“Rime ice forms when super-cooled water liquid droplets freeze onto surfaces. Meteorologists distinguish between three basic types of ice forming on vertical and horizontal surfaces by deposition of super-cooled water droplets. Of course there are also intermediate formations, whereas, hoar frost (refers to white ice crystals deposited on the ground or loosely attached to exposed objects, such as wires or leaves. They form on cold, clear nights when conditions are such that heat radiates out to the open air faster than it can be replaced from nearby sources, such as wind or warm objects. Under suitable circumstances, objects cool to below the frost point of the surrounding air, well below the freezing point of water. Such freezing may be promoted by effects such as flood frost or frost pocket. These occur when ground-level radiation losses cool air until it flows downhill and accumulates in pockets of very cold air in valleys and hollows. Hoar frost may freeze in such low-lying cold air even when the air temperature a few feet above ground is well above freezing.” according to Wikipedia
Weather Online UK states that, “Rime is denser and harder than hoar frost, but lighter, softer, and less transparent than glaze.” This may be the reason why the last week’s winter wonderland did not behave like hoar frost. If the tree branches were tapped, the “hoar frost” did not fall to the ground, the “rime” held on for six days. On average, hoar frost will appear in the mornings, and usually disappear by noon when the wind picks up or the sun warms up the temperature of the air.
” Rime ice, formed from supercooled fog (water droplets that remain below freezing until they have a surface on which to freeze), is an accumulation of granular ice tufts on the windward side of exposed objects. These ice needles, about 2 inches (5 centimeters) long, point into the direction from which the wind was blowing during the fog…Generally the ‘feathers’ and ‘tails’ point into the wind, but under calm conditions the ‘needles’ might grow into every direction. This is why they can be mistaken as hoar frost. However, unlike hoar frost rime is formed by freezing fog or cloud droplets. ,” according to OpenSky which is the home for NCAR/UCAR research. It is true that at the afforestation areas this past week, the trees were showing rime ice formed on the south east sides, which tells the tail that the wind was blowing from the south east during the last few foggy days!!!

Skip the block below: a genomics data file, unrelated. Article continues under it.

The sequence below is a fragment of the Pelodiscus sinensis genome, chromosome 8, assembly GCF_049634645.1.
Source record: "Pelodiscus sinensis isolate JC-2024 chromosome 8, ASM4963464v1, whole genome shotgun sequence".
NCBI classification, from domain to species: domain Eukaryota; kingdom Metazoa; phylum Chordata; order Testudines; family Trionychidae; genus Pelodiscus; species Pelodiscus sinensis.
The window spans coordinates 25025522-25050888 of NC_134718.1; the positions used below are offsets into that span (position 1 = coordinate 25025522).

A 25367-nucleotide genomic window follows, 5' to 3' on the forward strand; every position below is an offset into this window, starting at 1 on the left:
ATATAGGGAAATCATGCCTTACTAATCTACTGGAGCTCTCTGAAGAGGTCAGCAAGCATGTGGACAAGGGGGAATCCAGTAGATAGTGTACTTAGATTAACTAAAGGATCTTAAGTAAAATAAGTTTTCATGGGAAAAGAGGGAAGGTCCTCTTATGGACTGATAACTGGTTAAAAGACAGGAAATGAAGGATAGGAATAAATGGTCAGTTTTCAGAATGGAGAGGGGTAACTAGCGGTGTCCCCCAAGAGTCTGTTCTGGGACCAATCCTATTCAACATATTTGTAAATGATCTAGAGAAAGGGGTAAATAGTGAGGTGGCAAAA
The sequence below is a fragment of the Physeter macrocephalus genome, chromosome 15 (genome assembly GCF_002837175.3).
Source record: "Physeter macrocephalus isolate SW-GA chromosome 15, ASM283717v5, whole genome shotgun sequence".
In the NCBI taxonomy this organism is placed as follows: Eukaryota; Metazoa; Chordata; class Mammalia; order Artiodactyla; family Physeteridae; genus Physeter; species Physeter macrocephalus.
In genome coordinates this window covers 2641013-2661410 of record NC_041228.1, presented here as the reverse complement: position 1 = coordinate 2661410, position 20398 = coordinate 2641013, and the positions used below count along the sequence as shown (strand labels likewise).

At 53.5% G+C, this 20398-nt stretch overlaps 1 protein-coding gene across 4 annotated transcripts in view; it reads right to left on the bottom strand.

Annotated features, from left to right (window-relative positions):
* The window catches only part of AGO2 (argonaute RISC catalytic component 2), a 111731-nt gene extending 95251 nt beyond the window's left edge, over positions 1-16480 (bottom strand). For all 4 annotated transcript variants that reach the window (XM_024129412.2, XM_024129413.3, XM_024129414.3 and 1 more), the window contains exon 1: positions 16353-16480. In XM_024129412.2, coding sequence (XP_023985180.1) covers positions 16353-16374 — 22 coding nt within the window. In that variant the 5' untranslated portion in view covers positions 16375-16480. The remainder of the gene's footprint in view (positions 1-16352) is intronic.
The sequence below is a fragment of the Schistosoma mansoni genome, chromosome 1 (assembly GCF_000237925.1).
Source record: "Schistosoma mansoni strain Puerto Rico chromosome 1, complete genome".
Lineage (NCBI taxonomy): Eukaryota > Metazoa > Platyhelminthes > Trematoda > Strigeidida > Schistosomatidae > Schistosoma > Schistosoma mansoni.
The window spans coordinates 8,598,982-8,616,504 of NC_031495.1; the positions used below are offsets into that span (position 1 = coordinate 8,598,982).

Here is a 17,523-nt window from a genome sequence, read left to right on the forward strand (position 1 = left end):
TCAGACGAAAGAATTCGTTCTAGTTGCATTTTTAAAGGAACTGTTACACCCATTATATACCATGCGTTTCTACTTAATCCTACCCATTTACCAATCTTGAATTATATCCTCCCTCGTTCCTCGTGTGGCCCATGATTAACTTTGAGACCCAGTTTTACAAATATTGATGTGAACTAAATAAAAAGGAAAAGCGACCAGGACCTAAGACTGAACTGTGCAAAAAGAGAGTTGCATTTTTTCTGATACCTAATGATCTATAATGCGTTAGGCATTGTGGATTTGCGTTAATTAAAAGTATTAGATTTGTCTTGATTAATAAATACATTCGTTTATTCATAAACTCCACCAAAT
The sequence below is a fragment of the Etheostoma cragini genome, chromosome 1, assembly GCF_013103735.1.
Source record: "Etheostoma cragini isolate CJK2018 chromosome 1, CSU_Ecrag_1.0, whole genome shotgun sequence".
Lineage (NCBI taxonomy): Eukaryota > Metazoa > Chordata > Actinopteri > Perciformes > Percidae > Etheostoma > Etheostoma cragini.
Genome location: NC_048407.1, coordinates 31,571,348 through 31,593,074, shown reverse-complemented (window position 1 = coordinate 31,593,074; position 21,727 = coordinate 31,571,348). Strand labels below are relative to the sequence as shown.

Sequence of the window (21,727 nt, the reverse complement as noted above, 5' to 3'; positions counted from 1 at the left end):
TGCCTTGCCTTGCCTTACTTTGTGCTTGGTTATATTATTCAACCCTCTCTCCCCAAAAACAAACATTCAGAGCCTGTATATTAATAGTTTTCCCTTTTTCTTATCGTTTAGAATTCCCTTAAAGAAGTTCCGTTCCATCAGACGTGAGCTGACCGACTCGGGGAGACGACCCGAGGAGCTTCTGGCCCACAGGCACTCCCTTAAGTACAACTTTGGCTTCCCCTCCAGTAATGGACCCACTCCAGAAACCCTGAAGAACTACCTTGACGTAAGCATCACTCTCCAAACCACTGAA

The trees situated within the cover of the forest were not as heavily coated as those trees on the southeast perimeter.
Well, whatever the phenomenon, the last week was indeed spectacular with the rime ice on the trees!
For more information:
P4G Saskatoon North Partnership for Growth The P4G consists of the Cities of Saskatoon, Warman, and Martensville, the Town of Osler and the Rural Municipality of Corman Park; planning for areas around the afforestation area and West Swale outside of Saskatoon city limits
Richard St. Barbe Baker Afforestation Area is located in Saskatoon, Saskatchewan, Canada north of Cedar Villa Road, within city limits, in the furthest south west area of the city. 52° 06′ 106° 45′
Part SE 23-36-6 – Afforestation Area – 241 Township Road 362-A
Part SE 23-36-6 – SW Off-Leash Recreation Area (Richard St. Barbe Baker Afforestation Area ) – 355 Township Road 362-A
S ½ 22-36-6 Richard St. Barbe Baker Afforestation Area (West of SW OLRA) – 467 Township Road 362-A
NE 21-36-6 “George Genereux” Afforestation Area – 133 Range Road 3063
Wikimapia Map: type in Richard St. Barbe Baker Afforestation Area
Google Maps South West Off Leash area location pin at parking lot
Web page: https://stbarbebaker.wordpress.com
Where is the Richard St. Barbe Baker Afforestation Area? with map
Where is the George Genereux Urban Regional Park (Afforestation Area)? with map
Contact the Meewasin Valley Authority at 402 Third Avenue South Saskatoon, SK S7K 3G5 Saskatoon, Saskatchewan, Canada. The MVA has begun a Richard St. Barbe Baker Afforestation Area trust fund. If you wish to support the afforestation area with your donation, write a cheque to the “Meewasin Valley Authority Richard St. Barbe Baker Afforestation Area trust fund (MVA RSBBAA trust fund)”. Please and thank you!
Please contemplate joining the SOS Elms coalition or make a donation to SOS Elms ~ leave a message to support the afforestation area 😉
“I believed that God has lent us the Earth. It belongs as much to those who come after us as to us, and it ill behooves us by anything we do or neglect, to deprive them of benefits which are in our power to bequeath.” Richard St. Barbe Baker